Recently we took a long hard look at the 10th generation Intel Core i9-10900K and walked away with a better opinion of it than what we went in with. The combination of ten cores and blazing fast, ‘out of the box’ 5.3Ghz frequencies makes it a rather good performer at a surprisingly good price… for an i9. With that said, it still was and is an i9, and lower asking price or not, still comes in at over 5 bills (USD). For some, that is simply beyond what their budget allows for the CPU. Intel is well aware of this, and why the i9’s are never their biggest sellers. So, for those less interested in double digit core count numbers and more interested in overall value Intel has a pair of processors that may just be more to your liking. Specifically, the perennial favorite ‘i7’ and ‘i5’. To be precise we will be reviewing the Intel Core i7-10700K and the Core i5-10600K.
Both of these lower tiered cores are based on the same 10th generation monolithic core architecture with same 125 watt TDP rating as the i9. Both are also Hyper-Threaded enabled just like the Core i9-10900K. What has changed is the number of cores and cache (as there are fewer cores), lowered base/boost frequency ratings, and the removal of a varying amount of integrated Boost technology. For example, the Core i7-10700K ‘only’ has 8 cores and lacks the Thermal Velocity Boost rating Intel gives the Core i9 series. Instead, its Boost tech tops out at Turbo Boost 3.0. This means a single core TB3 boost rating of ‘only’ 5.1Ghz, an all core TB2 rating of 4.7Ghz, and a base clock (that is actually 100Mhz higher than the i9-10900K) of 3.8Ghz.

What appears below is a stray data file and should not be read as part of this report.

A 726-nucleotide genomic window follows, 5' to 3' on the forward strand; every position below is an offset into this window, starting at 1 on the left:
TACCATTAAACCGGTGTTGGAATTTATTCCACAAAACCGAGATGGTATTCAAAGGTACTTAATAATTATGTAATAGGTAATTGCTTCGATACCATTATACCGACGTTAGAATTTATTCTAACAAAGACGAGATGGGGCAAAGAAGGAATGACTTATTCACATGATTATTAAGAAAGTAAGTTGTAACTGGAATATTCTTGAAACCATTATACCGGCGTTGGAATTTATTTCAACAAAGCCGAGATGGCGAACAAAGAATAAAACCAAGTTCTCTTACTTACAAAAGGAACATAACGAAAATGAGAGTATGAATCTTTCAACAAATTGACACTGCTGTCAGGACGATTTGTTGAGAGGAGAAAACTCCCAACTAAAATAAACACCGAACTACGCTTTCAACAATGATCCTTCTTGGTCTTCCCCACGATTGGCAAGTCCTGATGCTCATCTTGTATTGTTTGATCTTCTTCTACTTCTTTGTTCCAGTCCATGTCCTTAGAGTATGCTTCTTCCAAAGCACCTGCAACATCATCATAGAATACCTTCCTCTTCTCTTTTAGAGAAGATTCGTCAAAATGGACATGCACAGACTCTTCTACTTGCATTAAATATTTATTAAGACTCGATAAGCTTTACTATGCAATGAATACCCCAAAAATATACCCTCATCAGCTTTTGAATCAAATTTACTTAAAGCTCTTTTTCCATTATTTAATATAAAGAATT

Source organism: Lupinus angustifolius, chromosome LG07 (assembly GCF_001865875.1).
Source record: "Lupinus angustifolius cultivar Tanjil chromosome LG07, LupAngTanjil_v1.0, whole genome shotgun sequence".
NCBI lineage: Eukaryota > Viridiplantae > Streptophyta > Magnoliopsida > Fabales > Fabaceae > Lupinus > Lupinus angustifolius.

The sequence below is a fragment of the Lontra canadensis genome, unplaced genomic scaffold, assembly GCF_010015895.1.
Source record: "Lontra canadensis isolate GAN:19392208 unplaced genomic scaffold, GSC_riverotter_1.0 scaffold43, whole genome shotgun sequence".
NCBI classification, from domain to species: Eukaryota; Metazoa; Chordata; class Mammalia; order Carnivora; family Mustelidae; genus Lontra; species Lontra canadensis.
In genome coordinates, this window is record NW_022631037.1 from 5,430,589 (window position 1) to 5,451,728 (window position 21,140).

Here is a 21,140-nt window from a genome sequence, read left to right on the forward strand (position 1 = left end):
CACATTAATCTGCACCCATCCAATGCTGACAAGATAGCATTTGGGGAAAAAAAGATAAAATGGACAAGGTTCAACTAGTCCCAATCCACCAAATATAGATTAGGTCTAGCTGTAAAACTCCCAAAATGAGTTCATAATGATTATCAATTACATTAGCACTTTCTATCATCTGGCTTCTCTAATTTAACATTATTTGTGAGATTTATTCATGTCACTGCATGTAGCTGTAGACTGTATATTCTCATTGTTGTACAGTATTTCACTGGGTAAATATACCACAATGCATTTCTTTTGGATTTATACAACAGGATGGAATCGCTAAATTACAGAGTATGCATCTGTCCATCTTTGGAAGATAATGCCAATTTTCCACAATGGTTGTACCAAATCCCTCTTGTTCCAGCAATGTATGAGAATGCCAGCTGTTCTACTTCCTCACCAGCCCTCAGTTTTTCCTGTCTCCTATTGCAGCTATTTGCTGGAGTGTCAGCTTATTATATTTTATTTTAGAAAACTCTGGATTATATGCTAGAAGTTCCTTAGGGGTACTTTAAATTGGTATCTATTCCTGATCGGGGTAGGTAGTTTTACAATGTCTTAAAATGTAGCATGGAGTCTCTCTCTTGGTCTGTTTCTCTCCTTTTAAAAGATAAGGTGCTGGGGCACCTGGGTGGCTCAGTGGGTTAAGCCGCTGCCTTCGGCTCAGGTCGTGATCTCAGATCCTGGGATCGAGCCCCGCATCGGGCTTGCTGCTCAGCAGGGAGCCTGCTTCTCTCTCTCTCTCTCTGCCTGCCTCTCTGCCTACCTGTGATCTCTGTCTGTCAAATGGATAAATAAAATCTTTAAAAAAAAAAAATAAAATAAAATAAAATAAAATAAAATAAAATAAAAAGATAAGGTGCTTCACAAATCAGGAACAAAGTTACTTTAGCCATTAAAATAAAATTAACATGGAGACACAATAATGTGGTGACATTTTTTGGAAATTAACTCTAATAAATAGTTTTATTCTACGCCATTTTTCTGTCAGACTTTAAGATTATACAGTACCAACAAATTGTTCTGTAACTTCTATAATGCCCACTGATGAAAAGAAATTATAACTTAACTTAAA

Basically, in return for only $375, buyers are getting a 10th generation processor that should slightly outperform the last generations i9. All for much less than what the i9-9900K costs. Put another way, in return for dropping two cores and the i9’s Thermal Velocity Boost abilities, buyers can save themselves a nice chunk of money. On paper that certainly sounds like a good deal as eight cores and sixteen threads is a veritable ton of processing power for the average buyer with less than 4-bills to spend on their CPU.
Speaking of potential great deals, that brings us to the fan favorite (and typically one of the best sellers) Core i5 series: the $270 (USD) Core i5-10600K. Do not let the lower ‘5’ nomenclature fool you. Yes, Intel shaves another two cores off the i7’s eight cores (and the accompanying reduction in overall cache), drops Turbo Boost 3 tech, and further lowers the all-core Boost to 4.8GHz and the single core Boost rating to 4.5Ghz… but that is still is a lot of performance for only 270 dollars. It is also noticeably faster than the last gen Core i5’s 4.3Ghz (all core) / 4.6GHz (single core) / 4.5GHz (dual core) ratings… plus it comes with a higher TDP of 125, an actual PL2 rating (182 watts for 56 seconds), and is Hyper-Threaded enabled which the last gen i5 and i7’s were not. On paper that sounds like a great bargain for typical home users who do not use heavily threaded, processor intensive applications; PC gaming enthusiasts (as games do not typically need more than 6 cores); and over-clocking enthusiasts who will love the higher headroom.
In the coming pages we will go into further detail on what makes each of these 10th generation CPUs tick, and hopefully by the end of the review you will know which of the three processors may just be ‘perfect’ for your needs and budget. So without further ado… let’s dive in.